Monday, May 2, 2011

The Hair-to-Belly Cortisol Connection: Hair Analysis As Reliable Tool for Longterm Cortisol Analyses

Figure 1: 3D model of molecular
structure of cortisol (Wikipedia)
Although cortisol is probably one of the most important hormones, and a lack of cortisol will provoke symptoms which can range from simple fatigue to death, chronically elevated levels of this essential corticosteroid are associated with increases in visceral obesity and its entailing metabolic pathologies, which are commonly described as "the metabolic syndrome". The results of a very recent study (Manenschijn: 2011), that was published in the medical journal Steroids, may thus turn out to be a valuable tool in the a:nalysis of the underlying causes of pathological obesity and its consequences.

Manenschijn et al. collected hair samples of 195 healthy individuals, 9 hypercortisolemic and one hypocortisolemic patient and measured the cortisol levels in the hais and saliva of their subjects. They then correlated the data with waist and hip circumferences, as well as blood pressure values of 46 of the healthy subjects and found:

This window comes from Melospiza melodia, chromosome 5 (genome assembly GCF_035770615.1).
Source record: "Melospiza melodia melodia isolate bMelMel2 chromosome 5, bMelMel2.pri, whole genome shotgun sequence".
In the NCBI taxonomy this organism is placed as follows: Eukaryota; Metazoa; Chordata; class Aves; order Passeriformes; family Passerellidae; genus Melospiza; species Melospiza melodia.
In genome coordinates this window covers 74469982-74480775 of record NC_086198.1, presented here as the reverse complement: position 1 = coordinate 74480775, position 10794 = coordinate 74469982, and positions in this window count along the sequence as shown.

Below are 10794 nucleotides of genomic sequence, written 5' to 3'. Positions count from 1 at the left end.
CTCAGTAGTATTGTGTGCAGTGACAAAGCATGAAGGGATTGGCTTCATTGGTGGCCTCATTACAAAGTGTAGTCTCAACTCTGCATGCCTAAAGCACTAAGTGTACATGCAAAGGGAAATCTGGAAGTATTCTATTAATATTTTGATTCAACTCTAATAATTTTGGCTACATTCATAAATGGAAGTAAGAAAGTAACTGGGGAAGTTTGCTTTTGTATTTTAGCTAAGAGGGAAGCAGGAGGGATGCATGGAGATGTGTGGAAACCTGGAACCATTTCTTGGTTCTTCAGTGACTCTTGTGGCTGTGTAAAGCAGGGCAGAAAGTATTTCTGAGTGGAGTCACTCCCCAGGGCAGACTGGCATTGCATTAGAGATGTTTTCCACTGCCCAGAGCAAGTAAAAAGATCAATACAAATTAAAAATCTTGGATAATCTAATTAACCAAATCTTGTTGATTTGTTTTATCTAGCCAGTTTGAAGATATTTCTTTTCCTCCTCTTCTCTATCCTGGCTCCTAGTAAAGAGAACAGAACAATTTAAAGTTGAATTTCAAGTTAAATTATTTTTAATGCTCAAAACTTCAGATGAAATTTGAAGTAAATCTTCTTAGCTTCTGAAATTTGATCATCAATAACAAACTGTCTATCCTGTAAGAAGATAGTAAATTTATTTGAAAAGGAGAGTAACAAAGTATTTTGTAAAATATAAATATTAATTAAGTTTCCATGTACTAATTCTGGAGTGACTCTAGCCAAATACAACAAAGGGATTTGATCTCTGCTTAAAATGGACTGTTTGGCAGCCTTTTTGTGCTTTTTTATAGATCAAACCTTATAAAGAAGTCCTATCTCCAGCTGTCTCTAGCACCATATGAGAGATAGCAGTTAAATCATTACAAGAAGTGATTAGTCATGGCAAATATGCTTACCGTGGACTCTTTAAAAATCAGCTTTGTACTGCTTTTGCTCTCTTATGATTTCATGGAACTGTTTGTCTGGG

[...] a positive correlation between hair cortisol and both waist circumference (r = 0.392, p = 0.007) and waist-to-hip ratio (WHR) (r = 0.425, p = 0.003). No correlations were found between hair cortisol levels and BMI, blood pressure or age. There was no decline in cortisol levels in six consecutive hair segments. Hair cortisol levels were elevated in patients with known hypercortisolism (p < 0.0001).
This is an interesting result. On the one hand, it does show that hair analysis may serve as a valuable tool in the assessment of longterm cortisol levels (as long as confounding factors, as washout effects due to certain shampoos and other hair care products are taken into consideration), on the other hand, however, it raises the question whether the well accepted association between stress, high cortisol and elevated blood pressure is practically relevant, if longterm cortisol levels remain within certain "healthy" limits.